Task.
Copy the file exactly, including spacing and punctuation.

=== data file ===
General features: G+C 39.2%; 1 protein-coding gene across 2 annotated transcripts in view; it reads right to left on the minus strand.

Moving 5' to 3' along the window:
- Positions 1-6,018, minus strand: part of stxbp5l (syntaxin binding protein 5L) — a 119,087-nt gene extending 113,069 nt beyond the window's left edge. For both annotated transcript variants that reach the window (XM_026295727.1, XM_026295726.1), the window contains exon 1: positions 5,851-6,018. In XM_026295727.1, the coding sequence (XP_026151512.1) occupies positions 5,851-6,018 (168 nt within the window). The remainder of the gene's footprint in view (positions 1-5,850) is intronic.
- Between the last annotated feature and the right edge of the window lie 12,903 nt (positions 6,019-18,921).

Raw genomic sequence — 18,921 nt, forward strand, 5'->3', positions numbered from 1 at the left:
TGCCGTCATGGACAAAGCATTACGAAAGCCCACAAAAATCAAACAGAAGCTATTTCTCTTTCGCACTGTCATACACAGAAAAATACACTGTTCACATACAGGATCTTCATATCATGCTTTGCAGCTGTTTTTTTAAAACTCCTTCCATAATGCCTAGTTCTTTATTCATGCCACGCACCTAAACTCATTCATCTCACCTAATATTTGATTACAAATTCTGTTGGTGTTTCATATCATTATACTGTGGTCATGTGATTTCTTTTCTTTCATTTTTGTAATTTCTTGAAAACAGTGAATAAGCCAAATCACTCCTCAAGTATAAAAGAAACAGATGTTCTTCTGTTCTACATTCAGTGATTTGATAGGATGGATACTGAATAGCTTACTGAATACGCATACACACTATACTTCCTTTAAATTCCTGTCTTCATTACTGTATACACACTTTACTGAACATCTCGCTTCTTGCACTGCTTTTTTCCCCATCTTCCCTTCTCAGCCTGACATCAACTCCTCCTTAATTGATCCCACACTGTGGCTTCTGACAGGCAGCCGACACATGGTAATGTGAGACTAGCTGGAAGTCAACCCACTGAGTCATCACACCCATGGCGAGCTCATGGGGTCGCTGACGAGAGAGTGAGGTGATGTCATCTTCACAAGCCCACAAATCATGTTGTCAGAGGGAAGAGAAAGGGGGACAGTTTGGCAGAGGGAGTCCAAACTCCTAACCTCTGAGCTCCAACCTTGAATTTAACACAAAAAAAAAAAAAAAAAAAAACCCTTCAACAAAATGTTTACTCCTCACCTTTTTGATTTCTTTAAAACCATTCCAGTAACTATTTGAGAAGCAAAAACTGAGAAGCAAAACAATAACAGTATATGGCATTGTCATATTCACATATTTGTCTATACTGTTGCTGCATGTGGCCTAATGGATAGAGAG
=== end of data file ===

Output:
General features: G+C 39.2%; 1 protein-coding gene across 2 annotated transcripts in view; it reads right to left on the minus strand.

Moving 5' to 3' along the window:
- Positions 1-6,018, minus strand: part of stxbp5l (syntaxin binding protein 5L) — a 119,087-nt gene extending 113,069 nt beyond the window's left edge. For both annotated transcript variants that reach the window (XM_026295727.1, XM_026295726.1), the window contains exon 1: positions 5,851-6,018. In XM_026295727.1, the coding sequence (XP_026151512.1) occupies positions 5,851-6,018 (168 nt within the window). The remainder of the gene's footprint in view (positions 1-5,850) is intronic.
- Between the last annotated feature and the right edge of the window lie 12,903 nt (positions 6,019-18,921).

Raw genomic sequence — 18,921 nt, forward strand, 5'->3', positions numbered from 1 at the left:
TGCCGTCATGGACAAAGCATTACGAAAGCCCACAAAAATCAAACAGAAGCTATTTCTCTTTCGCACTGTCATACACAGAAAAATACACTGTTCACATACAGGATCTTCATATCATGCTTTGCAGCTGTTTTTTTAAAACTCCTTCCATAATGCCTAGTTCTTTATTCATGCCACGCACCTAAACTCATTCATCTCACCTAATATTTGATTACAAATTCTGTTGGTGTTTCATATCATTATACTGTGGTCATGTGATTTCTTTTCTTTCATTTTTGTAATTTCTTGAAAACAGTGAATAAGCCAAATCACTCCTCAAGTATAAAAGAAACAGATGTTCTTCTGTTCTACATTCAGTGATTTGATAGGATGGATACTGAATAGCTTACTGAATACGCATACACACTATACTTCCTTTAAATTCCTGTCTTCATTACTGTATACACACTTTACTGAACATCTCGCTTCTTGCACTGCTTTTTTCCCCATCTTCCCTTCTCAGCCTGACATCAACTCCTCCTTAATTGATCCCACACTGTGGCTTCTGACAGGCAGCCGACACATGGTAATGTGAGACTAGCTGGAAGTCAACCCACTGAGTCATCACACCCATGGCGAGCTCATGGGGTCGCTGACGAGAGAGTGAGGTGATGTCATCTTCACAAGCCCACAAATCATGTTGTCAGAGGGAAGAGAAAGGGGGACAGTTTGGCAGAGGGAGTCCAAACTCCTAACCTCTGAGCTCCAACCTTGAATTTAACACAAAAAAAAAAAAAAAAAAAAACCCTTCAACAAAATGTTTACTCCTCACCTTTTTGATTTCTTTAAAACCATTCCAGTAACTATTTGAGAAGCAAAAACTGAGAAGCAAAACAATAACAGTATATGGCATTGTCATATTCACATATTTGTCTATACTGTTGCTGCATGTGGCCTAATGGATAGAGAG